There are lots of “rules” we must follow in object-oriented software development and the article The Genius of the Law of Demeter by Javadevguy summarizes how they are useful. From what I put together, it seems like the Law of Demeter took abstract concepts and basically put them into a universal set of rules for Object-Oriented code.
I thought that the law of demeter must be a big deal if someone decided to sit down and write a lengthy blog post about it. This content ended up being interesting as it tried to convince readers why they should obey this “law.” The Law of Demeter basically paves the way for what users can do to a given method. It is kind of like considering the restrictions or possibilities based on the method. One of the takeaways I got from this is how there is a lot of focus on communication between two objects.
The rules listed in the article are as follows–noting that it says “For all classes C, and for all methods M attached to C, all objects to which M sends a message must be”:
this in Java)
- M’s argument objects
- Instance variable objects of C
- Objects created by M, or by functions or methods which M calls
- Objects in global variables (
static fields in Java)
Another useful takeaway I got from this article came from observing the code examples Javadevguy included; how Rule #1 covers that any method can be called on the current object. I also noted when there would be an instance where the law would prohibit something is not “sending a message” to any already existing object that is held in instance variables of other classes.
This will affect the way I continue to do work as an Object-Oriented developer. I mean, in life when you learn there is a more useful or structured way to help you achieve more effective results, you would want to try or follow it, right? For my future use, I will acknowledge (like other blogs and articles) that the Law of Demeter is less of a law and only a suggestion or a guideline.
Overall, I would say that the content has helped further solidified my understanding of some Object-Oriented coding concepts. I agree with the content as it is trying to help people become better developers or better understand the Law of Demeter in general.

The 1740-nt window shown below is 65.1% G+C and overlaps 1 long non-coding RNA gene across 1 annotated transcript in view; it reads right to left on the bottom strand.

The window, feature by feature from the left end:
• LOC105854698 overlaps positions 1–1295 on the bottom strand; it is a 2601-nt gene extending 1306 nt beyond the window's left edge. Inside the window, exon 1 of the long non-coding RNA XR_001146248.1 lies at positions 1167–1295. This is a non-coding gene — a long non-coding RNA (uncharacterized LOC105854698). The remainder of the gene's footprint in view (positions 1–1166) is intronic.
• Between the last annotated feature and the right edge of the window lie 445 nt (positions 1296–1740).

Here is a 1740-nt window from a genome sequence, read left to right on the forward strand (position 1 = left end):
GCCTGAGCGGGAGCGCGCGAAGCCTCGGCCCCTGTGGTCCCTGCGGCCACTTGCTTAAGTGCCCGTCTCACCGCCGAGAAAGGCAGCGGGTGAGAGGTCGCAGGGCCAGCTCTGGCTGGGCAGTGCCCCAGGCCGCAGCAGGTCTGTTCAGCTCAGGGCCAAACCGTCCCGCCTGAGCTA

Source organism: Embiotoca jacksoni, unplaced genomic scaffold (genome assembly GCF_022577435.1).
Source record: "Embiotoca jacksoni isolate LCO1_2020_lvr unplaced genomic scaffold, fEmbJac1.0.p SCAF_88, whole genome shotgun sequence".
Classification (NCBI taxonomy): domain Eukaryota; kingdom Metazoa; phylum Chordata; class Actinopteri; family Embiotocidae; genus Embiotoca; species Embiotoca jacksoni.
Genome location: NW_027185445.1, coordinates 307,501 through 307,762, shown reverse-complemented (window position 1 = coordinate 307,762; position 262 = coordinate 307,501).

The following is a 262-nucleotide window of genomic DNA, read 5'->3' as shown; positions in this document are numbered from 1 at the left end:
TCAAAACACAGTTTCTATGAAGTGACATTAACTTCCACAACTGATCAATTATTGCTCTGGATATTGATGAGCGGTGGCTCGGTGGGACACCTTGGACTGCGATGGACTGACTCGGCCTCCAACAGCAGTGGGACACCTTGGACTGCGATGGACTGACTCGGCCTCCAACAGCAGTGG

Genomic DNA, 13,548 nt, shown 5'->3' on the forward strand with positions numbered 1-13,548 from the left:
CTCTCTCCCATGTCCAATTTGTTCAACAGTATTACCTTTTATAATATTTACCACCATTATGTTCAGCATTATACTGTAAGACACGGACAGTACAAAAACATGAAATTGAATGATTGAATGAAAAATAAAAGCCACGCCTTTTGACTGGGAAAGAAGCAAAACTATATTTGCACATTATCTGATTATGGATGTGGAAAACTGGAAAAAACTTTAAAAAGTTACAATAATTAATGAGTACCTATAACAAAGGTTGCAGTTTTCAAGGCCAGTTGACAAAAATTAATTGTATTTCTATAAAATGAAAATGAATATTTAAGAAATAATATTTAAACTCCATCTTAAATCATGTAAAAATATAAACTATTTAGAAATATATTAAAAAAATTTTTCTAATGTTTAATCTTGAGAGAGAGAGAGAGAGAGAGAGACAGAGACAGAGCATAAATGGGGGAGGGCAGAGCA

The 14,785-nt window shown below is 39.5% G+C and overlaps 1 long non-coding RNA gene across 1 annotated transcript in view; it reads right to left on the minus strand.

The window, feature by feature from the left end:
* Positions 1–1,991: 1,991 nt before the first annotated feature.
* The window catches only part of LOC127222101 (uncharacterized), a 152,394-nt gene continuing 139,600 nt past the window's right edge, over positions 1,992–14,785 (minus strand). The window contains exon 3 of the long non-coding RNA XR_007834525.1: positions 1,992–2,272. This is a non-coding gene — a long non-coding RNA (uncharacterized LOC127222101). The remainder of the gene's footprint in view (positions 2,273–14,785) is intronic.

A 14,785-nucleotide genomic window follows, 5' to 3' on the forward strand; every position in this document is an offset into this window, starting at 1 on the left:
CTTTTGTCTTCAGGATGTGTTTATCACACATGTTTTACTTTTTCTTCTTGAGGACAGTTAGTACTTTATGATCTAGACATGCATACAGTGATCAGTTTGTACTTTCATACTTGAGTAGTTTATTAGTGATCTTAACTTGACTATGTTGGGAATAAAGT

In my software design course, I recently learned about how using design patterns helps you code better. I thought it would be a good review to go over the concepts this article introduces and potentially link it to things from class and maybe even add some things we did not get through during class.
The three categories Frederico Haag, a computer science engineering student at PoliMi, wrote about are creational patterns, structural patterns, and behavioral patterns.
Based on the design pattern I chose to work on for my individual assignment, I wanted to focus on the facade section–which is a structural pattern. The main take-away of the facade is how it “provides a simplified interface to a larger body of code.” I like how the name itself actually relates to the word facade’s definition: “an outward appearance that is maintained to conceal a less pleasant or creditable reality” (Dictionary.com). As a person who likes the aesthetic side of things, this seems like a convenient design pattern, especially if people who are not working on the code end up seeing it; it may be less overwhelming to some.
Another one of the options my class had for the same assignment above is for the decorator class–which is also a structural pattern. This “adds behavior to an object dynamically without affecting the behavior of other objects from the same class.” For some reason, when I imagine this concept, I think of a decorated cake. Since it is useful for adding the same behavior to many classes; it’s like when you add a spread-out layer of fondant or frosting to a cake, it could either cover the whole section(s) of cake or just some, but it doesn’t mess up the inside of the cake.
Overall, I found this content very useful to reiterate what I had learned and Haag incorporated visual UML diagram examples along with actual snippets of code to help us compare and contrast what he was showing. The content has not changed how I think about the subject because there is no arguing here, it just shows different ways people can structure their code overall. I do appreciate how Haag also listed “typical use cases” for some of them as it makes it easier to imagine.